We’ve just returned from a very fast holiday weekend trip to Denmark, and what a weekend it was! Last year, we visited the Highlands of Scotland on the October holiday, and were unlucky with lashing rain and wind…what do you expect from Scotland in late October? Seeming to have not learned our lesson, we booked our October holiday this year to Denmark…what were we thinking?
Luckily, the weather cooperated this year, and we had a great time in and around the famous city of Copenhagen. As much as we’d have liked to visit some of Denmark’s great rural villages and natural wonders, short trips are often necessarily city trips.
We arrived on Saturday afternoon, and the light was already beginning to fade by our four o’clock landing. After buying our Metro train passes at the ticket agent—the automated machines only take Danish Krone coins, not paper notes…like the ones tourists get at the ATM upon arrival—and spent the evening walking around the Nyhavn waterfront. We wandered the various palace gardens, parks, modern harbors, and pedestrian streets before knocking back some shawarma and a few Danish craft beers. Maybe not traditional, but definitely local.
— Cory Hanson (@HansonCory1) October 27, 2015
Sunday was Museum Day. We woke up early—easier thanks to the clock change on Saturday night—and walked to Christiania. This famous hippie village started as a small commune, and is now a flourishing counterculture paradise, in which…almost anything goes. We walked down Pusher Street—the official name on city maps—and saw the eponymous hash dealers’ stands. Drug sales are still technically illegal, so these kiosks are covered with camo netting the dealers themselves wear ski masks to hide their faces. Needless to say, this is a “no photos allowed” zone, but certainly a unique experience. The very air, scented with just the right balance of human urine and marijuana smoke, seems to say, “It’s all good, man!”
Whether it was lasting effects of this air, or simply the look of them in the window, we were irresistibly drawn to the flaky pastries at a very busy bakery nearby.
In the Christiania neighborhood, we were just in time for the opening of the Church of Our Saviour and its spiral tower. Like many such church tower climbs in Europe, the steps are rickety and many; unlike its cousins, much of the climb is on a shiny, slippery spiral staircase on the outside of the tower. When the wind picked up on the tippy top of the metal staircase, we both decided it was best to descend—taking pictures all the way down.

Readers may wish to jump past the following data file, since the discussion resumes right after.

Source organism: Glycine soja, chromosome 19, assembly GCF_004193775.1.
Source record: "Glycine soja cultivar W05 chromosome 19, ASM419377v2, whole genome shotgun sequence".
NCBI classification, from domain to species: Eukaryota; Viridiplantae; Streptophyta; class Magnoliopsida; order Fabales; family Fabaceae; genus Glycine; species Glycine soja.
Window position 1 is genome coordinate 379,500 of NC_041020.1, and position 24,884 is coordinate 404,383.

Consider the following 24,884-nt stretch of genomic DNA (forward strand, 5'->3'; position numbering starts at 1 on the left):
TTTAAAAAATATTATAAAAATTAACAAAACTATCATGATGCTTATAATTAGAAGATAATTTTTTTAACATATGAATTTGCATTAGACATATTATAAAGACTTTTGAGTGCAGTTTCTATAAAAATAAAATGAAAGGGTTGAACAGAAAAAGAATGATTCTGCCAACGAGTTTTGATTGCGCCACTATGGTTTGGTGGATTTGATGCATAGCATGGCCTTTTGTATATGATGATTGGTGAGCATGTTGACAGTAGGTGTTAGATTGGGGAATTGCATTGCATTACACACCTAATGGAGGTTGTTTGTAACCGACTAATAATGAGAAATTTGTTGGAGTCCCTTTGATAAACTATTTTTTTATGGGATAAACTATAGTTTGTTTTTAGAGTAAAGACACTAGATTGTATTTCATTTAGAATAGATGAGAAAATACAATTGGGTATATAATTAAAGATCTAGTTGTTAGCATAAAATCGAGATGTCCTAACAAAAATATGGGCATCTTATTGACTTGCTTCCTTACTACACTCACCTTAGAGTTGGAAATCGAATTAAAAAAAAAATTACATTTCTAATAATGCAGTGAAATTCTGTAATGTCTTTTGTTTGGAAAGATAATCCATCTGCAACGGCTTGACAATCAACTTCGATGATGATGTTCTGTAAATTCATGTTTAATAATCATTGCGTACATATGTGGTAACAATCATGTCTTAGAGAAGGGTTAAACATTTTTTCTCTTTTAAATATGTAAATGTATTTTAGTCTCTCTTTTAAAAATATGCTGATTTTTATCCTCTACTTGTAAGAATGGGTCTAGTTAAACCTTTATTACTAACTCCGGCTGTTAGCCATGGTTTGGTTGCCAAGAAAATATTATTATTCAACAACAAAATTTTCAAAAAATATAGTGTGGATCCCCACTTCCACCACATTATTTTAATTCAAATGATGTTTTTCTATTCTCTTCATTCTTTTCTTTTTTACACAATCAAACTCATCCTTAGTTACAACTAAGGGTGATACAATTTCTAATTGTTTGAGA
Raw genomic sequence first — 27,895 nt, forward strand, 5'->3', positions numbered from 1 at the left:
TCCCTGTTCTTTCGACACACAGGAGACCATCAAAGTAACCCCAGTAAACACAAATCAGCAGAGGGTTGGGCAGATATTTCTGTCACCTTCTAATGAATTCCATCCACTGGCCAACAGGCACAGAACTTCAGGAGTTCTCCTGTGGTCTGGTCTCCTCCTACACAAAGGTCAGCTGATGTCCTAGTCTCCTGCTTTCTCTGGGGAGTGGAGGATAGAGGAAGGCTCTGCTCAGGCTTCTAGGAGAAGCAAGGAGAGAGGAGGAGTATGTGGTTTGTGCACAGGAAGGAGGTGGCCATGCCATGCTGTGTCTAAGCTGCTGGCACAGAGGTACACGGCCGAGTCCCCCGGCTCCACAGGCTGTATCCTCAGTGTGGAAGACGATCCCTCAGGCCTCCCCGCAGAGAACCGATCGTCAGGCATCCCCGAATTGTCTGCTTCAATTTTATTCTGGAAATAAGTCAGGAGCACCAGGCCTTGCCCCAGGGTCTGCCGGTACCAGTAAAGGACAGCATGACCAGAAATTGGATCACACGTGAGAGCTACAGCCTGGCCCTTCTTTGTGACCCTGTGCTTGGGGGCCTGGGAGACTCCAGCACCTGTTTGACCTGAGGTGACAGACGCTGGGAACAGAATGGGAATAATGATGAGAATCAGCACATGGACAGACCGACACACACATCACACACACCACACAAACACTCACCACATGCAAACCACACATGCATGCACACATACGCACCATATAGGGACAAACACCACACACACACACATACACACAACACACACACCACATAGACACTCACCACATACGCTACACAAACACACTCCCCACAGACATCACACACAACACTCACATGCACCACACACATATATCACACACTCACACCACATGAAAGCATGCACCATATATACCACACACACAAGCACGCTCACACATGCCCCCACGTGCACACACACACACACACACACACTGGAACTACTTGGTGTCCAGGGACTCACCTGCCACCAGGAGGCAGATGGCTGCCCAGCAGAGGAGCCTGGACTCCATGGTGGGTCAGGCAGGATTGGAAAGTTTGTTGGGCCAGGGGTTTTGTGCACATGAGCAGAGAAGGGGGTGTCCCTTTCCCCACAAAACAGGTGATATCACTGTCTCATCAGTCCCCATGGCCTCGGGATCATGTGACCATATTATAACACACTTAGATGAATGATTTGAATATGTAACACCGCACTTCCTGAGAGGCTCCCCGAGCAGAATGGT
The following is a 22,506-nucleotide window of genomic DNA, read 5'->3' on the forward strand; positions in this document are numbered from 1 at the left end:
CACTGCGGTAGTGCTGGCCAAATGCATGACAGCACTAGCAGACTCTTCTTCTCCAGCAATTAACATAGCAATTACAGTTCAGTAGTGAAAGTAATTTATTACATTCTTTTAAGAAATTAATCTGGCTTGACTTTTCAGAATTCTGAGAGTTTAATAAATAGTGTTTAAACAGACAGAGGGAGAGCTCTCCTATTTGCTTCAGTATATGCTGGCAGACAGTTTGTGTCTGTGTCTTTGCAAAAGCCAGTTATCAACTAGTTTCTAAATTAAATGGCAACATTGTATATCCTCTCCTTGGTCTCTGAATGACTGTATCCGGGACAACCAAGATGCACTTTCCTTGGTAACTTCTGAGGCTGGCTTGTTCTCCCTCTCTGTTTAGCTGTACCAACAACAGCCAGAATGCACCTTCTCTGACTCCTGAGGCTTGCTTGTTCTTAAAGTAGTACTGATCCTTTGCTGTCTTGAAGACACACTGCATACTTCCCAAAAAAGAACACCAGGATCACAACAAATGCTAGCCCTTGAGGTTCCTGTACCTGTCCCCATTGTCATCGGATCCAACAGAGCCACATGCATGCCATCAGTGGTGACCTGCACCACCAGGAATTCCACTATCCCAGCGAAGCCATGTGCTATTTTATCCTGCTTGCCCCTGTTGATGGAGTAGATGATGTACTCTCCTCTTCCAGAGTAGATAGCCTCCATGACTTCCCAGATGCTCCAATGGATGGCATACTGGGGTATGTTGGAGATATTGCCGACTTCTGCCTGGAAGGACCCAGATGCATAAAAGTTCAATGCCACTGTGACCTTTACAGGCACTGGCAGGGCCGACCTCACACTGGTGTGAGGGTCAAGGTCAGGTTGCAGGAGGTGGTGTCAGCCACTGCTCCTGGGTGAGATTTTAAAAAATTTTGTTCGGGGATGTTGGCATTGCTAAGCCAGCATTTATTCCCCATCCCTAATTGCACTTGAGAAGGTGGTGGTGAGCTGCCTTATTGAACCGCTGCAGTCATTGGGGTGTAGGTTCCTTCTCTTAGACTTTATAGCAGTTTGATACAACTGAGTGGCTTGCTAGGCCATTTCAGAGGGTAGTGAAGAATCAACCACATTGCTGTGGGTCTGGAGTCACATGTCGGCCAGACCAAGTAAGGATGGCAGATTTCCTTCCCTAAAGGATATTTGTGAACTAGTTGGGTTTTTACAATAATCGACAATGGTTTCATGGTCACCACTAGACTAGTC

We walked to the National Museum in the middle of the city, and what an elegantly presented museum it is, and unbelievably free to enter. We spent as much time as we dared looking at the collections, ancient and modern, before we had to eat lunch and catch a train to the southwest side of town.
Waiting for us there was Visit Carlsberg inside the Carlsberg brewery complex. North Americans might not see much of this label, but the lager lovers of Europe can’t get enough of the stuff. We saw the exhibits—not extensive, but nice—and enjoyed our two beers before paying a visit to the famous elephant gates and heading back to the city center for…more beer.
Most museums in Copenhagen are closed on Mondays, but the Viking Ship Museum in Roskilde is not. We caught the train to this distant suburb at the base of Roskilde Fjord to see this fine collection of 1000-year-old Viking cargo and war ships, recovered in the waters of the fjord and reassembled at this purpose-built museum. The highlight for us was the battle cruising longship that was originally built in Dublin by Roskilde Viking settlers and made its way here.
Experimental archaeologists on the museum staff build and maintain replicas—with authentic materials and tools—on site, including a working replica of the Dublin-made warship that actually made its own voyage to our fair city in 2007. We watched the team at the boatyard hacking and hammering away at new projects with their primitive tools.
Following the Viking Ship Museum, we were determined to sit down to a lunch of smørrebrød—the classic Danish open-faced sandwich. This big, traditional lunch is served in courses: fish, meat, and cheese. With our fish course—pickled herring in curry sauce with rye bread—we toasted to our successful trip with dill-flavored akvavit, a Scandinavian schnapps, with a Carlsberg Elephant beer chaser.
As much as I love extended, rural adventures, short city trips like this are an efficient way to get a quick cultural primer on a new nation; an overview of the local food and drink, the entertainment options, and practice in handling and counting foreign coins. I believe both kinds of trips are part of a balanced travel diet, just as luxury vacations offset the self-imposed poverty of hostels and street meat. Next time in Denmark, the wilds of Jutland!
…or maybe just more smørrebrød and hot dogs in Copenhagen. Skaal!